Following the Nov. 4 approval by California voters of Proposition 8 in that state, proponents of same-sex marriage staged protests at the Church's Los Angeles, Salt Lake and Oakland temples in the days after the general election.
Proposition 8, which passed by a 52-48 margin, amends the California state constitution to define marriage as between a man and a woman.
In the wake of the protests, the Church issued the following statement on Nov. 7:
"It is disturbing that The Church of Jesus Christ of Latter-day Saints is being singled out for speaking up as part of its democratic right in a free election.
"Members of the Church in California and millions of others from every faith, ethnicity and political affiliation who voted for Proposition 8 exercised the most sacrosanct and individual rights in the United States — that of free expression and voting.
"While those who disagree with our position on Proposition 8 have the right to make their feelings known, it is wrong to target the Church and its sacred places of worship for being part of the democratic process. Once again, we call on those involved in the debate over same-sex marriage to act in a spirit of mutual respect and civility towards each other. No one on either side of the question should be vilified, harassed or subject to erroneous information."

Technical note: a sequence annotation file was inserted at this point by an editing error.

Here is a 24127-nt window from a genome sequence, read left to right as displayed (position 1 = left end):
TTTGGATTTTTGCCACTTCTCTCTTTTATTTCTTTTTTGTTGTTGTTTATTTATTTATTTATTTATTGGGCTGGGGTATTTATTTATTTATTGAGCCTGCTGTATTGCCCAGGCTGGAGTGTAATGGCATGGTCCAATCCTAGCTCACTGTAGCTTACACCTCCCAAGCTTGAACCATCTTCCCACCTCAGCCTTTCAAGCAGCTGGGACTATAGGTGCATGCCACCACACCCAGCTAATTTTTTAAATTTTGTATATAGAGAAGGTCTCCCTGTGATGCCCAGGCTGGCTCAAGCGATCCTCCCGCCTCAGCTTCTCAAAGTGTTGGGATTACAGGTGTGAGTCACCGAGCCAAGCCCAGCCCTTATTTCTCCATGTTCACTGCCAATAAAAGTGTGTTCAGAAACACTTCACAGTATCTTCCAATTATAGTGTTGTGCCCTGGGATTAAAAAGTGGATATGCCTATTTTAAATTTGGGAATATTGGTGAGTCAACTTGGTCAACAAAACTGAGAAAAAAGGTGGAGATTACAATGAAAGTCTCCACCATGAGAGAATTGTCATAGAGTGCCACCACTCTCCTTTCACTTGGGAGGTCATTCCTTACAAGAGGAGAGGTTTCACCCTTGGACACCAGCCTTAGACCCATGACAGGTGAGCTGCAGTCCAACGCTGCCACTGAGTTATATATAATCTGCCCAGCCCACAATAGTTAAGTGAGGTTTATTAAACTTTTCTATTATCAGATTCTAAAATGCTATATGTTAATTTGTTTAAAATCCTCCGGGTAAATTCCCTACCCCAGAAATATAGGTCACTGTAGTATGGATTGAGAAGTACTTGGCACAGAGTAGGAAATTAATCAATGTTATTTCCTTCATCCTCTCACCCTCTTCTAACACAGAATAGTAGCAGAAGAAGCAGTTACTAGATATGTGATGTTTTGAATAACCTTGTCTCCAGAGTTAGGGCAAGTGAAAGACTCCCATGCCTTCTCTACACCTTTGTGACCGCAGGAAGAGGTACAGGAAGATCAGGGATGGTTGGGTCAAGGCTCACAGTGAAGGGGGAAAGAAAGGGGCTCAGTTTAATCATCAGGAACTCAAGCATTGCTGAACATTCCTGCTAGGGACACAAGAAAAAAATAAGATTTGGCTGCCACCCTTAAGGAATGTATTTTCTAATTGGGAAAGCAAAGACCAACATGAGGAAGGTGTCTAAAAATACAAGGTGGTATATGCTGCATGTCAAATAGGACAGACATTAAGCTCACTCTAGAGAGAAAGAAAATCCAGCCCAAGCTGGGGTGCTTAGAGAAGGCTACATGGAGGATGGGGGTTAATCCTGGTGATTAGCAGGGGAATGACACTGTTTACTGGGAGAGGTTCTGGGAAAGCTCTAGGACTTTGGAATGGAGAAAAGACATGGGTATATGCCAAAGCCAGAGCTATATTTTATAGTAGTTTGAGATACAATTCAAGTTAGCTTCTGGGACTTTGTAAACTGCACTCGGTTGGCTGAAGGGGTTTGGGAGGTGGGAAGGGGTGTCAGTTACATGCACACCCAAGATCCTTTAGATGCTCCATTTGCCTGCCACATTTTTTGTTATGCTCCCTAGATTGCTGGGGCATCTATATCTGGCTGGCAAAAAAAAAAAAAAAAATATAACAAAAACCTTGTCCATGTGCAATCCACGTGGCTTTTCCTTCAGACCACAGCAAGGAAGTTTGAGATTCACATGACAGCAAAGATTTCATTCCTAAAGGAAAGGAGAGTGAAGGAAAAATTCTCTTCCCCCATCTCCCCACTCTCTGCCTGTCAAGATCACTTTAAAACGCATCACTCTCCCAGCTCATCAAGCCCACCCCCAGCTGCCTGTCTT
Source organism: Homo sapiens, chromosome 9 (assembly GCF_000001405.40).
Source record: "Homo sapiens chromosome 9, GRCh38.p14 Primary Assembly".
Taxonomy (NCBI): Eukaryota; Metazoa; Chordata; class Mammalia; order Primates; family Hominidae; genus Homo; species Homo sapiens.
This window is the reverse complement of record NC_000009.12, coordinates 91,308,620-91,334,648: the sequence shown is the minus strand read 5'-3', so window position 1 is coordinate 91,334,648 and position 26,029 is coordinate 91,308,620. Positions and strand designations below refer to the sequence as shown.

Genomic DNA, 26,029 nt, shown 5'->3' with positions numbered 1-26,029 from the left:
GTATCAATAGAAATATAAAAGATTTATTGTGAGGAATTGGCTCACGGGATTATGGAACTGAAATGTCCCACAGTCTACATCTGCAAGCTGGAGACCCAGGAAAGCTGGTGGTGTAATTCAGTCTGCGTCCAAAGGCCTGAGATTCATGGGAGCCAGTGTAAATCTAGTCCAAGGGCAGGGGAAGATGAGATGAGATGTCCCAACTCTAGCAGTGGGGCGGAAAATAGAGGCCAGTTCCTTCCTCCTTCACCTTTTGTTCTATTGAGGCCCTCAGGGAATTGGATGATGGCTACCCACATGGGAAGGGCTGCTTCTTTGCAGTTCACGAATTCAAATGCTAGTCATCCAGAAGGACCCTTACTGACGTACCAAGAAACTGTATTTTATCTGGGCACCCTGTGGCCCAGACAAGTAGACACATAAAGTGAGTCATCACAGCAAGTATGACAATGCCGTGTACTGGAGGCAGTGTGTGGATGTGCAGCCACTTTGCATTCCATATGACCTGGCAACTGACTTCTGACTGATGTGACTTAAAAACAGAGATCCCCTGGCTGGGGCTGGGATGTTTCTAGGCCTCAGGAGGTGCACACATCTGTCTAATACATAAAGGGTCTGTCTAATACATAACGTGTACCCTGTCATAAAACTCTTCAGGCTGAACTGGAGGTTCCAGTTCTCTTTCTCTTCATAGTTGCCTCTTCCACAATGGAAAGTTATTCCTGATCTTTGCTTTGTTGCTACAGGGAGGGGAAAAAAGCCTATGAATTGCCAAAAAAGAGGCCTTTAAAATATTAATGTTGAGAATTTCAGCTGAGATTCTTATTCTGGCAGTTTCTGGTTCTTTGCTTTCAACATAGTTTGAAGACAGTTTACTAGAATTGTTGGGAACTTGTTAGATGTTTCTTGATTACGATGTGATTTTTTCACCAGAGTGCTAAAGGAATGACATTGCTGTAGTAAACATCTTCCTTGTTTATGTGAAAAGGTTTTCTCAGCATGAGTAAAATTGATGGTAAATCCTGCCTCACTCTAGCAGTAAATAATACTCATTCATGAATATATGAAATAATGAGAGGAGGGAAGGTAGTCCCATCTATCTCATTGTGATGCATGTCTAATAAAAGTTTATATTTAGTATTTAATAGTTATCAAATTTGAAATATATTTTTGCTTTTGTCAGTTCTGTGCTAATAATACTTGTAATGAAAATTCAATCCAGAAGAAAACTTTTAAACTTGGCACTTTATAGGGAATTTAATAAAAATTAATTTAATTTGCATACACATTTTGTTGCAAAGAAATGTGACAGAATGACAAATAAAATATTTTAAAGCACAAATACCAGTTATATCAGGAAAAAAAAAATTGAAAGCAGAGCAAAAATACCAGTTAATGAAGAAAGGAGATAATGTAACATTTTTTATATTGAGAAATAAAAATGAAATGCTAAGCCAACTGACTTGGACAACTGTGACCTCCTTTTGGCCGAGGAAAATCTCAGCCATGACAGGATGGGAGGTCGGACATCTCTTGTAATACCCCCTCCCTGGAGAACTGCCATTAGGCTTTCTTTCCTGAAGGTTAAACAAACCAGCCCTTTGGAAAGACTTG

Also on Nov. 7, Bishop William Weigand, head of the Roman Catholic Diocese of Sacramento and former Bishop of Sacramento, offered a statement on behalf of the Church:
"Catholics stand in solidarity with our Mormon brothers and sisters in support of traditional marriage — the union of one man and one woman — that has been the major building block of Western Civilization for millennia.
"The ProtectMarriage coalition, which led the successful campaign to pass Proposition 8, was an historic alliance of people from every faith and ethnicity. LDS were included — but so were Catholics and Jews, Evangelicals and Orthodox, African-Americans and Latinos, Asians and Anglos.
"Bigoted attacks on Mormons for the part they played in our coalition are shameful and ignore the reality that Mormon voters were only a small part of the groundswell that supported Proposition 8.
"As the former bishop of the Diocese of Salt Lake City, I can attest to the fact that followers of the Mormon faith are a good and generous people with a long history of commitment to family and giving to community cause.
"I personally decry the bigotry recently exhibited towards the members of the Church of Jesus Christ of Latter-day Saints — coming from the opponents of Proposition 8, who, ironically, have called those of us supporting traditional marriage intolerant.
"I call upon the supporters of same-sex marriage to live by their own words — and to refrain from discrimination against religion and to exercise tolerance for those who differ from them. I call upon them to accept the will of the people of California in the passage of Proposition 8."